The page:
Melissa Portunato MPH, IBCLC, RLC
All babies benefit from the nutritive properties of breast milk but the benefits are even more significant for babies with special needs. For instance, premature babies or babies with congenital disorders like Down Syndrome, are at a higher risk for upper respiratory infections and health problems early in life. Many studies show these babies do better when they receive mama’s milk. As a matter of fact, breast milk is so important for babies with special needs that it is quite likely they will receive donor breast milk at birth if mom cannot provide her own breast milk. Breastmilk can never be duplicated and can enhance the health, growth and development of fragile babies.
Here are 5 Tips For Breastfeeding A Baby With Special Needs:
If Baby Can Latch
There are some cases where the baby will not medically be able to nurse directly but often a baby will be encouraged to suckle at their mother’s breast. Positioning can be critical for a baby with a congenital disorder like Pierre Robin’s Syndrome or Down Syndrome. If baby is able to practice at the breast, try a nursing position like the “dancer hand” that supports the chin and jaw. Babies with congenital disorders can often have low muscle tone making it difficult to nutritively suckle at the breast. Providing chin and jaw support by using the “dancer hand” position can help keep baby feeding at the breast for longer and more effectively during nursing sessions. Allowing the baby to come to the mother’s breast can help milk production, increase bonding and promote the overall well being for both mommy and baby. It’s not only about nutrition but about the bond as well.
Try an Alternate Feeding Method or Tool
A supplemental nursing system can be used to supplement the baby while suckling at the breast. A soft medicine cup or spoon can also be used to feed a baby allowing the baby to continue to practice at the breast. A nipple shield can be used as a temporary tool to encourage more nursing directly at the breast. If bottles need to be used, try the Paced Bottle Feeding Technique which can allow the baby to control the flow of the bottle. Paced bottle feeding prevents overfeeding which can lead to the discomfort associated with colic, gas and reflux.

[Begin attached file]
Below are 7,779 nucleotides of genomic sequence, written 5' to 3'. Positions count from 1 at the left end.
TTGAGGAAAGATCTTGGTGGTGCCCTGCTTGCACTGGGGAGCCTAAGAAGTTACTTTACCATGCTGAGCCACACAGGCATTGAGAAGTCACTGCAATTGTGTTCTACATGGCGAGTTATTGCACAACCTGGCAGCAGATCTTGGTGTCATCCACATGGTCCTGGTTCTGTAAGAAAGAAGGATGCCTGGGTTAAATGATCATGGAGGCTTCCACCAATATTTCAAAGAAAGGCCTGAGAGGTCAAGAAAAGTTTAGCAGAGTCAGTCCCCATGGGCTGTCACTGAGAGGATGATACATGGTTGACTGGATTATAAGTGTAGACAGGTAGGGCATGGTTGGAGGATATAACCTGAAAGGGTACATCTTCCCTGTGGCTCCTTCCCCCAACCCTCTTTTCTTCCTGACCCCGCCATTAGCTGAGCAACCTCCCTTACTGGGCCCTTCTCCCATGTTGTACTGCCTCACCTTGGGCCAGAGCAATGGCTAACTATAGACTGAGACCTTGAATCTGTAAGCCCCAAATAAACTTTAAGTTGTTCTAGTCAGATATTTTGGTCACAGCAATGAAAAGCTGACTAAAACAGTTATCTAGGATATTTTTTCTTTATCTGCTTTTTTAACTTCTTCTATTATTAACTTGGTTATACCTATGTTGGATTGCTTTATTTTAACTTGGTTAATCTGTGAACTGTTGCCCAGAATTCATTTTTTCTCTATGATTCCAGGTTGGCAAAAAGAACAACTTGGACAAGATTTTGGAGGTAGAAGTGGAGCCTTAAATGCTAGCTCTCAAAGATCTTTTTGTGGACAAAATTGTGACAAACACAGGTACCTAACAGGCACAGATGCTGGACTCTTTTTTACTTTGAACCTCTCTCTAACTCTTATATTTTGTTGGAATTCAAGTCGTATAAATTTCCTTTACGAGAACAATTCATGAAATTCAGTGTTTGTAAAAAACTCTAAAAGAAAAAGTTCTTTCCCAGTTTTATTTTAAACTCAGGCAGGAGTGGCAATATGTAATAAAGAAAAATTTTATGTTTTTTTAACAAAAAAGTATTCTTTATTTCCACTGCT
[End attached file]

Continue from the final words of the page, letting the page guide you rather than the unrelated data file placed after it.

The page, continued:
Maintaining Milk Supply
It’s recommended to pump a minimum of 8-12 times per day with a hospital strength breast pump to ensure healthy milk production. Learn more about finding the perfect Spectra Baby USA hospital strength breast pump here. If you are separated from baby watching videos or seeing pictures of your baby while pumping can stimulate more effective letdowns.
Finding the right size flange is an important part of the pumping process. A flange that doesn’t fit properly could leave you with nipple pain, redness, and full breasts. Pumping shouldn’t hurt! If you are experiencing any of these symptoms measure your nipples using our breastshield guide for the correct flange sizing. Spectra baby USA offers free sizing via virtual consults and email IBCLC@spectrababyusa.com. We’re here to help!
Skin to Skin
Skin to skin is an important way to sustain your breastfeeding hormones and continue bonding with your baby. Mama’s chest is a newborn baby’s natural environment. It promotes healing and encourages transitioning back to the breast if that’s your goal. Skin to skin should be done on your bare chest and with baby only in a diaper. Try to do skin to skin any chance you can get. You can even do it while pumping for quicker and easier letdowns! Combining skin to skin with pumping can increase milk volume, increase weight gain, stabilize the baby’s heartbeat, and is even linked to premature babies going home sooner! If your special needs baby can’t be brought skin to skin, pumping crib side can keep your milk flowing while staying close to your little one.
Set realistic expectations with the right support
Breastfeeding a baby with special needs directly at the breast may come with challenges but you can still provide breast milk for your baby even if baby is not latching directly to the breast. Breastmilk can help babies recover sooner from surgery and lower the risk of infection. Working closely with a medical team including a lactation specialist like an IBCLC (International Board Certified Lactation Consultant), Pediatrician, and Neonatologist will help in providing the support and education parents need to be successful. Finding a local support group can help special needs parents connect with their community and find emotional support when they need it most.
Are you pumping for a baby with special needs? Share your story with us! We’d love to hear more about your journey! Email us at IBCLC@spectrababyusa.com.
Seddon PC, Khan Y. Respiratory problems in children with neurological impairment. Arch Dis Child. 2003;88(1):75-78.
Proesmans M. Respiratory illness in children with disability: a serious problem?. Breathe. 2016;12(4):e97.
Zeisel SA, Roberts JE. Otitis media in young children with disabilities. Infants Young Child. 2003;16(2):106-119.
Baby-Friendly Hospital Initiative: Revised, Updated and Expanded for Integrated Care. Geneva: World Health Organization; 2009. Session 10, INFANTS WITH SPECIAL NEEDS. Available from: INFANTS WITH SPECIAL NEEDS – Baby-Friendly Hospital Initiative